William H.A. Willbond MSM, CD


These are the Canadian AIRBORNE tales that they do not tell
No one tells our CANADIAN AIRBORNE history very well
Do they want our TROOPERS to continue to bow a losing face?
Did Chretien’s Liberal MND disband our Regiment in disgrace?

These are the stories of our Regiment’s Brave Men
You never heard these stories before or back then
A Somali youthful thief was beaten and died
Only one Private went to court and was tried

They hung the pictures in the Canadian War Museum
For all the world and the Canadian public to be seen
Where were these CWM tales of bravery and glory?
Shouldn’t they now be telling the Michel Gingras story?

Heroism: One Moment Is All It Takes

Melissa Atkinson, Managing Editor and Stephanie Burr, Staff writer: April 7, 2008

Michel Gingras holds up the medals he was awarded throughout his career with the military. He was awarded the Medal of Bravery for carrying an injured comrade to safety when they came under sniper fire in Cyprus. Photo by Stephanie Burr
On a hot July day in 1974, Michel Gingras learned the true meaning of bravery.

Just turned eighteen at the time, and fresh out of basic training, the young Private was on duty for the first time in Cyprus as a member of the Canadian Airborne Regiment patrolling the “Green Line.”

The Canadian Forces had been in the small Mediterranean island for 19 years, since it gained independence in 1960 from Britain (and would continue that mission for another 10 years). The Regiment was part of a United Nations peacekeeping mission to ease ethnic tension between the Greek Cypriots and minority Turkish population who inhabited the island.

The 180-kilometre cease-fire Green Line stretched across Cyprus, and divided the island capital Nicosia. UN forces patrolled this zone, which was far from safe.

Pte Gingras learned quickly about the conflict, and the danger that shrouded the Green Line.

“We were there to help, but there wasn’t much we could do,” recalls Gingras, who currently works at Rocky Point ammunition depot. “During the day we watched the two groups talking and laughing at each other’s jokes, and then night fell and they would start shooting at each other. It was the most bizarre scenario, and we were right on the Green Line, stuck in the middle.”

But on July 20, the Green Line became impassable when tension spilled over to an all out war after Turkey invaded the island in response to a short-lived Greek Cypriot coup d’état.

Pte Gingras and members of his reconnaissance patrol were soon caught in the middle of a battle on a narrow street in the old part of Nicosia.

As their section commander tried to discern the direction of distant gunfire before moving forward, his troops waited with one knee on the ground, eyes scouring the rooftops and building doors.

Within minutes they came under sniper fire. One soldier was struck and collapsed in a heap on the street.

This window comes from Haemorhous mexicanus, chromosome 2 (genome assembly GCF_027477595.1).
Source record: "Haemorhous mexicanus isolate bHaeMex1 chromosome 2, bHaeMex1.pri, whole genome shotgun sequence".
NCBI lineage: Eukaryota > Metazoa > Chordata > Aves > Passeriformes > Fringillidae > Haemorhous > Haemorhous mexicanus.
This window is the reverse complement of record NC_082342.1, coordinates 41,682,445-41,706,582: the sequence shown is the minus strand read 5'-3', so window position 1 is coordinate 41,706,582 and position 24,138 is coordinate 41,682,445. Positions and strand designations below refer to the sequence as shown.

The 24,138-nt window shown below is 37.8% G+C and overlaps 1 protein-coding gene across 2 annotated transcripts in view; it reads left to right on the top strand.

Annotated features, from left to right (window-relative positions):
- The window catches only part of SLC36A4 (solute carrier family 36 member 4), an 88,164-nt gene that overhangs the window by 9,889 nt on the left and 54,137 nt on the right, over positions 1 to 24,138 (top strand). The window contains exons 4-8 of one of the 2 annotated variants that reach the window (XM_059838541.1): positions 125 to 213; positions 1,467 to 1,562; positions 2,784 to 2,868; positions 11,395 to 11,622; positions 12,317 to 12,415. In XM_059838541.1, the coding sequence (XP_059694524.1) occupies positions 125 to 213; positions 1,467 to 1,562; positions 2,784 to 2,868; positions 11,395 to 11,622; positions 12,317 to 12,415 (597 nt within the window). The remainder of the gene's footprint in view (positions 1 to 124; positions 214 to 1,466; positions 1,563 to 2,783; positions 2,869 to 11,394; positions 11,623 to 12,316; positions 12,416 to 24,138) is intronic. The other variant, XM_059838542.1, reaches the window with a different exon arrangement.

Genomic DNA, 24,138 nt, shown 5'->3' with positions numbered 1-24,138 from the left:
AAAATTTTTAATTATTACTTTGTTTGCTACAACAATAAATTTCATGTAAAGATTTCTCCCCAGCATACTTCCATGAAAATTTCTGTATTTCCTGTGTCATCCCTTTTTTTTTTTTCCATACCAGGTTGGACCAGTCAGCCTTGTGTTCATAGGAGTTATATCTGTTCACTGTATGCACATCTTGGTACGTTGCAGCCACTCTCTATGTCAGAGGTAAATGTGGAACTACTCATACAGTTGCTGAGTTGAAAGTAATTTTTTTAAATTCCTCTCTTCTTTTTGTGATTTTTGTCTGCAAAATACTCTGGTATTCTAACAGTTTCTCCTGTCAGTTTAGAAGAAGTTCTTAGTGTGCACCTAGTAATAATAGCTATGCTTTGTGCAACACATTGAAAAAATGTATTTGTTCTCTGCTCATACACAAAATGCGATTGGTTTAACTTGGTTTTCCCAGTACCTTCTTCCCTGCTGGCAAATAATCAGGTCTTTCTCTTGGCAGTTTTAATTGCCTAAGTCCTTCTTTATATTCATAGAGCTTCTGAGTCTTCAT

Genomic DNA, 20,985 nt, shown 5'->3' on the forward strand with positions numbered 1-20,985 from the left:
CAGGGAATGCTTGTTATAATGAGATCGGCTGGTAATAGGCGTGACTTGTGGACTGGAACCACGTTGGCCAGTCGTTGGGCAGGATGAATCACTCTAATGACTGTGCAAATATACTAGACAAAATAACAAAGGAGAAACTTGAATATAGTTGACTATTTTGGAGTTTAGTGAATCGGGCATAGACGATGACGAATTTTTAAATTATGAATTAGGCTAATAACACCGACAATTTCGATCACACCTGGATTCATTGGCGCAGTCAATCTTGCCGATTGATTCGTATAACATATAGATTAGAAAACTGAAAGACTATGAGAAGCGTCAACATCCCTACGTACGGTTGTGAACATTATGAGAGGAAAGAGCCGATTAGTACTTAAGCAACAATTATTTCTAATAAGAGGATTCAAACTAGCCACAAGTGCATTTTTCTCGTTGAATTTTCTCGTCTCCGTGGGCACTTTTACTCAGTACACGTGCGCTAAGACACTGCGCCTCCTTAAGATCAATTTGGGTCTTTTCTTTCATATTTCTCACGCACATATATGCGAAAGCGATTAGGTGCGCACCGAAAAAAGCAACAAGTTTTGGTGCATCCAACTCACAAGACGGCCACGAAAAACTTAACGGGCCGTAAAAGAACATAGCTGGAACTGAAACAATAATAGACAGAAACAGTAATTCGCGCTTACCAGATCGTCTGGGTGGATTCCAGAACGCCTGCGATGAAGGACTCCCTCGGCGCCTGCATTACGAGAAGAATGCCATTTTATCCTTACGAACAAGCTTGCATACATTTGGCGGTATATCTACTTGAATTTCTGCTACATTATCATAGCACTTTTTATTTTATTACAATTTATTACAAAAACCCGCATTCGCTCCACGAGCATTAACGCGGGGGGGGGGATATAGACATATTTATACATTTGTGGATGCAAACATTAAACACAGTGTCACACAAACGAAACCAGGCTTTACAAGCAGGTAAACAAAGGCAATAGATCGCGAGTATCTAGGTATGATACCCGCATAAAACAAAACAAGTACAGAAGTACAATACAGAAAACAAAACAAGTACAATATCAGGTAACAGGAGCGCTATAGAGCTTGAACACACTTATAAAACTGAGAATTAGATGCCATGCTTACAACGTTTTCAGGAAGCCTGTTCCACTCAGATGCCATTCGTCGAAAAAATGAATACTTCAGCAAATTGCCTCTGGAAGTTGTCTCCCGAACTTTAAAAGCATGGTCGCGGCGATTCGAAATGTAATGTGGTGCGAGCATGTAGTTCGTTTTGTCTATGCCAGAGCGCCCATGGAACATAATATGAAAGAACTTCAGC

“If they weren’t shooting at us then they had really, really lousy aim,” says Gingras.

The soldiers ran for cover. But Pte Gingras and Cpl Claude Gratton, realizing that one of their comrades was down, turned back amidst a flurry of gunfire.

“You have two choices when one of your own goes down,” says Gingras. “You can either keep running or you can turn around. We turned around, but it didn’t feel like a choice at the time. I just couldn’t have left him there.”

The two men picked up the injured soldier and carried him to safety; all the while hoping no bullet would find them.

“As we ran, I could see the stone wall on the right of us crumbling as the bullets hit it. When we made it to the platoon cover I was shaking like a leaf. I had bullet holes through my pants. Pte Gasse had a bullet pass through one of his legs and Pte Gaudet was missing one of his boot heels.”

The Regiment never knew which side had shot at them.

On July 22, the UN initiated a cease fire, ending the three-day conflict. This would not be the end of tension in Cyprus. Turkey attempted a second invasion a month later. Following that four-day conflict, the Turkish Army had claimed 37 per cent of the island. The UN adjusted the “Green Line” to separate the Turkish and Greek communities.

The injured soldier recovered from his bullet wound, and in 1975 both Gingras and Gratton were awarded the Medal of Bravery.

“When we were awarded the medals, I really felt strange accepting mine,” he says. “For me I just saw what I did as doing my job. I understand we didn’t have to go back for him, but that’s what we were trained to do, and he was my comrade. You just don’t leave your comrades behind.”

During the UN mission in Cyprus, 28 Canadian peacekeepers died, and more than 160 UN personnel from different countries were also killed.


Canada made a significant contribution to peacekeeping activities in Cyprus for 29 years, with 25,000 personnel in 58 contingents serving on the island. In 1992, the Canadian government announced its decision to withdraw the Canadian Battalion from Cyprus. The close out of the Battalion was completed in September 1993. Currently Canada maintains two personnel on the headquarters staff in Nicosia.